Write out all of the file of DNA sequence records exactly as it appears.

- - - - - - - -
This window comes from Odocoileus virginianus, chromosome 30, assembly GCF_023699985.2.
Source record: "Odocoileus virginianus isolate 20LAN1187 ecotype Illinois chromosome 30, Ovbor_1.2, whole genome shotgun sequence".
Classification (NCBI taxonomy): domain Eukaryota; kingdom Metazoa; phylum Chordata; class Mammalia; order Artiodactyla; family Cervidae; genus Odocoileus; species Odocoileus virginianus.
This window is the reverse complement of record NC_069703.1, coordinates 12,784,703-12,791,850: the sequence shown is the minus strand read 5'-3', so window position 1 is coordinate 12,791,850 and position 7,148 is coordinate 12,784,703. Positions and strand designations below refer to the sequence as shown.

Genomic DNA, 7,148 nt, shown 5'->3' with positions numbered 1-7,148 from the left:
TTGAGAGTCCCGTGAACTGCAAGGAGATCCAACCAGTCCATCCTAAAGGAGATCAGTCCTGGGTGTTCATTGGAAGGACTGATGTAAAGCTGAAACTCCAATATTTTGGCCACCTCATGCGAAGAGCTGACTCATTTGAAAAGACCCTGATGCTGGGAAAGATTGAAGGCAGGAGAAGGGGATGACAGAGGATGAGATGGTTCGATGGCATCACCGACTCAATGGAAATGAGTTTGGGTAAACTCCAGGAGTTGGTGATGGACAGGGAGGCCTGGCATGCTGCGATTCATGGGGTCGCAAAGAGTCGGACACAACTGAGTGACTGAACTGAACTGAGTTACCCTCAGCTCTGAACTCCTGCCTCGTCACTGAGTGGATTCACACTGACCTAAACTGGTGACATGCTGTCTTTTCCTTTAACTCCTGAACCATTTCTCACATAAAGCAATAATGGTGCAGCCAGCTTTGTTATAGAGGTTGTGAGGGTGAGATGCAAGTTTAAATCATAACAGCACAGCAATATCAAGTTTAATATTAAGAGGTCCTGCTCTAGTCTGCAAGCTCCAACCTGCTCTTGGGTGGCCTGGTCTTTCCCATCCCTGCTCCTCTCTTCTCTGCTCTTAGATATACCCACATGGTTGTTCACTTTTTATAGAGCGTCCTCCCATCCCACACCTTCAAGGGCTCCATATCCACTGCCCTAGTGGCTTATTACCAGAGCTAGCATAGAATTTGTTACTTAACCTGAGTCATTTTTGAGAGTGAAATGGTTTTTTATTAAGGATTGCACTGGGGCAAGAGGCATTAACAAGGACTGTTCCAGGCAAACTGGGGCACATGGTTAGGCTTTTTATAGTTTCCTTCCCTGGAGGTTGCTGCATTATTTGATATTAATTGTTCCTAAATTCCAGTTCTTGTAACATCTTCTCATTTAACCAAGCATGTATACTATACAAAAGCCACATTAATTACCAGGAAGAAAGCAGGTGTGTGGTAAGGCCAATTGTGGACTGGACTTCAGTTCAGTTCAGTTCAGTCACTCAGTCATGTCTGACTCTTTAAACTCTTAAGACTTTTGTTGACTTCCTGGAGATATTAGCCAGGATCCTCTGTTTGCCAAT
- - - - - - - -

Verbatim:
This window comes from Odocoileus virginianus, chromosome 30, assembly GCF_023699985.2.
Source record: "Odocoileus virginianus isolate 20LAN1187 ecotype Illinois chromosome 30, Ovbor_1.2, whole genome shotgun sequence".
Classification (NCBI taxonomy): domain Eukaryota; kingdom Metazoa; phylum Chordata; class Mammalia; order Artiodactyla; family Cervidae; genus Odocoileus; species Odocoileus virginianus.
This window is the reverse complement of record NC_069703.1, coordinates 12,784,703-12,791,850: the sequence shown is the minus strand read 5'-3', so window position 1 is coordinate 12,791,850 and position 7,148 is coordinate 12,784,703. Positions and strand designations below refer to the sequence as shown.

Genomic DNA, 7,148 nt, shown 5'->3' with positions numbered 1-7,148 from the left:
TTGAGAGTCCCGTGAACTGCAAGGAGATCCAACCAGTCCATCCTAAAGGAGATCAGTCCTGGGTGTTCATTGGAAGGACTGATGTAAAGCTGAAACTCCAATATTTTGGCCACCTCATGCGAAGAGCTGACTCATTTGAAAAGACCCTGATGCTGGGAAAGATTGAAGGCAGGAGAAGGGGATGACAGAGGATGAGATGGTTCGATGGCATCACCGACTCAATGGAAATGAGTTTGGGTAAACTCCAGGAGTTGGTGATGGACAGGGAGGCCTGGCATGCTGCGATTCATGGGGTCGCAAAGAGTCGGACACAACTGAGTGACTGAACTGAACTGAGTTACCCTCAGCTCTGAACTCCTGCCTCGTCACTGAGTGGATTCACACTGACCTAAACTGGTGACATGCTGTCTTTTCCTTTAACTCCTGAACCATTTCTCACATAAAGCAATAATGGTGCAGCCAGCTTTGTTATAGAGGTTGTGAGGGTGAGATGCAAGTTTAAATCATAACAGCACAGCAATATCAAGTTTAATATTAAGAGGTCCTGCTCTAGTCTGCAAGCTCCAACCTGCTCTTGGGTGGCCTGGTCTTTCCCATCCCTGCTCCTCTCTTCTCTGCTCTTAGATATACCCACATGGTTGTTCACTTTTTATAGAGCGTCCTCCCATCCCACACCTTCAAGGGCTCCATATCCACTGCCCTAGTGGCTTATTACCAGAGCTAGCATAGAATTTGTTACTTAACCTGAGTCATTTTTGAGAGTGAAATGGTTTTTTATTAAGGATTGCACTGGGGCAAGAGGCATTAACAAGGACTGTTCCAGGCAAACTGGGGCACATGGTTAGGCTTTTTATAGTTTCCTTCCCTGGAGGTTGCTGCATTATTTGATATTAATTGTTCCTAAATTCCAGTTCTTGTAACATCTTCTCATTTAACCAAGCATGTATACTATACAAAAGCCACATTAATTACCAGGAAGAAAGCAGGTGTGTGGTAAGGCCAATTGTGGACTGGACTTCAGTTCAGTTCAGTTCAGTCACTCAGTCATGTCTGACTCTTTAAACTCTTAAGACTTTTGTTGACTTCCTGGAGATATTAGCCAGGATCCTCTGTTTGCCAAT